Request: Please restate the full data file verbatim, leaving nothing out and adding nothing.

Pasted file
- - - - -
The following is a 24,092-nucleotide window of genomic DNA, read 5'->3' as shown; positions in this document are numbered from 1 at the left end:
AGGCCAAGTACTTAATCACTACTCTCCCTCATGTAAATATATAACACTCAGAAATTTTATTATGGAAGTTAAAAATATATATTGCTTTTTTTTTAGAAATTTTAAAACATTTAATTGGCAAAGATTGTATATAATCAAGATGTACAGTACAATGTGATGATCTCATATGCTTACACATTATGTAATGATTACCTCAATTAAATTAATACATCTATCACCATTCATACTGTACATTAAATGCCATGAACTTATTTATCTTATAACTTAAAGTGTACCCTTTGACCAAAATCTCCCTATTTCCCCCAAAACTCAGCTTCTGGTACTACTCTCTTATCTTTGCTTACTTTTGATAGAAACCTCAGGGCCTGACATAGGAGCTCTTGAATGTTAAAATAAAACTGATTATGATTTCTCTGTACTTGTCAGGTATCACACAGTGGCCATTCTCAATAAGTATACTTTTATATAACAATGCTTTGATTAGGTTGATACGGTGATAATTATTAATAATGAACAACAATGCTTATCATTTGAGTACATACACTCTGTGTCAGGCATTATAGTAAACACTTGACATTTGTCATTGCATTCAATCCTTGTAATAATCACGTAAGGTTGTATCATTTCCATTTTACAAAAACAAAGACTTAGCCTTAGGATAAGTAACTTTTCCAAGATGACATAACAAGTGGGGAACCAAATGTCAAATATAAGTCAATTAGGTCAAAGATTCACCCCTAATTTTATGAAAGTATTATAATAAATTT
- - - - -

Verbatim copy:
The following is a 24,092-nucleotide window of genomic DNA, read 5'->3' as shown; positions in this document are numbered from 1 at the left end:
AGGCCAAGTACTTAATCACTACTCTCCCTCATGTAAATATATAACACTCAGAAATTTTATTATGGAAGTTAAAAATATATATTGCTTTTTTTTTAGAAATTTTAAAACATTTAATTGGCAAAGATTGTATATAATCAAGATGTACAGTACAATGTGATGATCTCATATGCTTACACATTATGTAATGATTACCTCAATTAAATTAATACATCTATCACCATTCATACTGTACATTAAATGCCATGAACTTATTTATCTTATAACTTAAAGTGTACCCTTTGACCAAAATCTCCCTATTTCCCCCAAAACTCAGCTTCTGGTACTACTCTCTTATCTTTGCTTACTTTTGATAGAAACCTCAGGGCCTGACATAGGAGCTCTTGAATGTTAAAATAAAACTGATTATGATTTCTCTGTACTTGTCAGGTATCACACAGTGGCCATTCTCAATAAGTATACTTTTATATAACAATGCTTTGATTAGGTTGATACGGTGATAATTATTAATAATGAACAACAATGCTTATCATTTGAGTACATACACTCTGTGTCAGGCATTATAGTAAACACTTGACATTTGTCATTGCATTCAATCCTTGTAATAATCACGTAAGGTTGTATCATTTCCATTTTACAAAAACAAAGACTTAGCCTTAGGATAAGTAACTTTTCCAAGATGACATAACAAGTGGGGAACCAAATGTCAAATATAAGTCAATTAGGTCAAAGATTCACCCCTAATTTTATGAAAGTATTATAATAAATTT